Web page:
TAA is a narrow program, only covering a subset of workers who lose jobs to trade. Just over one million specific U.S. workers have been certified under TAA as losing their jobs to NAFTA and more than 3,200,000 specific workers have lost their jobs to non-NAFTA countries. In total, more than 3,300,000 jobs have been certified lost under TAA. Every week NAFTA helps corporations outsource more middle class jobs to Canada and Mexico. However, the TAA program does not provide a comprehensive list of facilities or jobs that have been offshored or lost to import competition. A report by the pro-NAFTA Peterson Institute for International Economics estimated that fewer than 10 percent of workers who lost their jobs in industries facing heavy import competition under NAFTA received assistance under TAA. While the TAA data represent a significant undercount of trade-related job losses, it is the only government program that provides information about job losses officially certified by the U.S. government to be trade related.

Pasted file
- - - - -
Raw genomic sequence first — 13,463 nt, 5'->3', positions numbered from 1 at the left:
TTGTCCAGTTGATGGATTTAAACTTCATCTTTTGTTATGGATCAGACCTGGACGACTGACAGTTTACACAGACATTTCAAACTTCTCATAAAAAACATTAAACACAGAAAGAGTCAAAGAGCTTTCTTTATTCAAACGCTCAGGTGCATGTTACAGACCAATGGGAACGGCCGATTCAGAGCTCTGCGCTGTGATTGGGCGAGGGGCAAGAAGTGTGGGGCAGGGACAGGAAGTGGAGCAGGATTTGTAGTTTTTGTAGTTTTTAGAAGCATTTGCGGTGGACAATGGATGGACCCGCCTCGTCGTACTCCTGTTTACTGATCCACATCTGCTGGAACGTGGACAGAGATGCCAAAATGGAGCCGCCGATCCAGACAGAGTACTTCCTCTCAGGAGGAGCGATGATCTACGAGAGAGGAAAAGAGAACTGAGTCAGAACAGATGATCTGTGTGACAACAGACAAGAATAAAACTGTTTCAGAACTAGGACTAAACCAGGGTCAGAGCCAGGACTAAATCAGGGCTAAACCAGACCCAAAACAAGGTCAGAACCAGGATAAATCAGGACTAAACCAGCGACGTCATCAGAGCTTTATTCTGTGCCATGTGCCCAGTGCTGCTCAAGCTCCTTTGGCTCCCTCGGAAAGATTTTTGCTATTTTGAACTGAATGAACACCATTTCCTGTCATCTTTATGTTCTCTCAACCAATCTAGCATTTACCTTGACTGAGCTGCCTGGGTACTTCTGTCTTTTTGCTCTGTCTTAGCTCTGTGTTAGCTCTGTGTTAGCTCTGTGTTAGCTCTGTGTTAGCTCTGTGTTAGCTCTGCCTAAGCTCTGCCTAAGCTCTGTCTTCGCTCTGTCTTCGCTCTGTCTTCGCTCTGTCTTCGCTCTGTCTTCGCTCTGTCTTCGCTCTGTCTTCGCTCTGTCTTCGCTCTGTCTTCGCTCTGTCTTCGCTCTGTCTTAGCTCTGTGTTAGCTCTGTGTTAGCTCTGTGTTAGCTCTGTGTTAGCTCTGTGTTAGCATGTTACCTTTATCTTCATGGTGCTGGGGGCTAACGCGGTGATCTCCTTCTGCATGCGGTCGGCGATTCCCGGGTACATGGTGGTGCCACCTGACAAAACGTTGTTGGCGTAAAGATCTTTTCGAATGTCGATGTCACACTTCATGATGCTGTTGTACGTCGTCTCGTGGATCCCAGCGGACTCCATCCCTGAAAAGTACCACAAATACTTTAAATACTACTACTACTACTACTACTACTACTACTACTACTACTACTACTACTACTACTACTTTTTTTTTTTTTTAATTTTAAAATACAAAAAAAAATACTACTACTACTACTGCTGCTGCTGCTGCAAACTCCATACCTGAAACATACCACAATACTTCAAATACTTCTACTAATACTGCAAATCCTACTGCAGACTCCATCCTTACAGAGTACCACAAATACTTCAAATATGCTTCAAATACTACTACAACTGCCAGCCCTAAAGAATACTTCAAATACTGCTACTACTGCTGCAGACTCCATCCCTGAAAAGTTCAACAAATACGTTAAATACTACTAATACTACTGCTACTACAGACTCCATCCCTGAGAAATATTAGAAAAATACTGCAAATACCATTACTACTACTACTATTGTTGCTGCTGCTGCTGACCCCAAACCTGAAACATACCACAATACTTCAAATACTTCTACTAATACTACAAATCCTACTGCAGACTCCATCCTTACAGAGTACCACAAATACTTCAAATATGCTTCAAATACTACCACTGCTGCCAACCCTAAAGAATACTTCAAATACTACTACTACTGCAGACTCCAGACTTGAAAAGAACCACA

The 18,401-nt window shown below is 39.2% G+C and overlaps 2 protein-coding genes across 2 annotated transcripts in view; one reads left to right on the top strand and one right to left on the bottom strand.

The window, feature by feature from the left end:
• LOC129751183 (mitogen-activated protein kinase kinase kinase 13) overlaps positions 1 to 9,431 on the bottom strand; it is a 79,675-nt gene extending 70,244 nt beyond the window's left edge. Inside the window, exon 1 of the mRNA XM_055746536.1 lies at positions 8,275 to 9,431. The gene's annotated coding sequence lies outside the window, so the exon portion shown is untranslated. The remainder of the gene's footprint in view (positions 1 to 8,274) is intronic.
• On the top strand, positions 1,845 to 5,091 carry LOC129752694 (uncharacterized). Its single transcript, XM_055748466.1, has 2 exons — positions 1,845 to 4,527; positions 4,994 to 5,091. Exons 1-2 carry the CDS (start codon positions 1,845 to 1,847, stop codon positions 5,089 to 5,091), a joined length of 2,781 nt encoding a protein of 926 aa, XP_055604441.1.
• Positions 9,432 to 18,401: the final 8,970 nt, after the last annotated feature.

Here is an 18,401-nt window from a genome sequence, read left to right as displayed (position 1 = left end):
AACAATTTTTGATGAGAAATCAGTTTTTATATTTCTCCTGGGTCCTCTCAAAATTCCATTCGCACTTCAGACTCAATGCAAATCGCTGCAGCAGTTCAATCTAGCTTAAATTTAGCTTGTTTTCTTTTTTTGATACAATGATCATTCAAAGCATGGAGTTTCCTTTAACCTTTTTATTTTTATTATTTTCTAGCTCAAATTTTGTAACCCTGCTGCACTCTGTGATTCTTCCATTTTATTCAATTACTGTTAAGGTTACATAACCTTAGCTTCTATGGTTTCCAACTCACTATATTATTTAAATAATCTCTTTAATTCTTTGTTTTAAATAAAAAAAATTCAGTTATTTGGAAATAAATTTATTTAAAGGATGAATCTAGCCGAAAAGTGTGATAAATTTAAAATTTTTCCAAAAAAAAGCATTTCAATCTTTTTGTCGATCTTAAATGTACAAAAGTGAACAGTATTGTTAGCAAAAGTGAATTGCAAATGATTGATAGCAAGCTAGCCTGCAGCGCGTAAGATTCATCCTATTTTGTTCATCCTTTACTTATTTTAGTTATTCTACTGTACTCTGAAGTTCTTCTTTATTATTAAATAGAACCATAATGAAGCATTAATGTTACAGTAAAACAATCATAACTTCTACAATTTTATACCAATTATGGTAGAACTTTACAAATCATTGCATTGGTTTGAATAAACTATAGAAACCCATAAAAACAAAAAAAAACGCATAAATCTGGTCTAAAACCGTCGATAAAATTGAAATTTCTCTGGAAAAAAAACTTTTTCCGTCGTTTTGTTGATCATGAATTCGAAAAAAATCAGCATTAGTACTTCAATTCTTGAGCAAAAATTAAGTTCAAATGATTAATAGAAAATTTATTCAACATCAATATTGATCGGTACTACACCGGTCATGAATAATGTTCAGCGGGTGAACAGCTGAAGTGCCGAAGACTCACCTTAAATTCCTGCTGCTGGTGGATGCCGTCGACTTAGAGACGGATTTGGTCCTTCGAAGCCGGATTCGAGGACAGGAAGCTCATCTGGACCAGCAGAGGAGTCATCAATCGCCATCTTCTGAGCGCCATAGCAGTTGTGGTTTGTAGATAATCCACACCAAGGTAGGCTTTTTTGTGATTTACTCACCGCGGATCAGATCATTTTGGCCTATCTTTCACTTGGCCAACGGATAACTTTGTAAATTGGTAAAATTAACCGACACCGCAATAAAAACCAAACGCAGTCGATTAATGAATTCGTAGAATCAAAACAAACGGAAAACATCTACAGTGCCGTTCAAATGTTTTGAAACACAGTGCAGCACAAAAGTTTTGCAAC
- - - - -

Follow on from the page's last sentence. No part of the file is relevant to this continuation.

The database contains all TAA petitions certified or denied since January 1994, when NAFTA went into effect and the year before the global World Trade Organization went into effect. Please review our guide on how to interpret the data here and the technical documentation here. Learn more about the TAA program here.
Workplaces Certified Under T.A.A. 1994-2019
NOTE: By default, petitions that were denied TAA certification are not included in the search results.
View and download a TAA data spreadsheet for your state here.
To work with a copy of the entire dataset using Excel’s autofilter feature, a database program, or a statistical software environment such as R and for media inquiries on the Trade Data Center, contact Public Citizen’s Global Trade Watch here.
For media inquiries on the Trade Data Center, contact Public Citizen’s Global Trade Watch here.
The geographic information on this page was generated with the assistance of the Texas A&M Geoservices using the most accurate methodology available. Trade Data Center designed by Travis McArthur.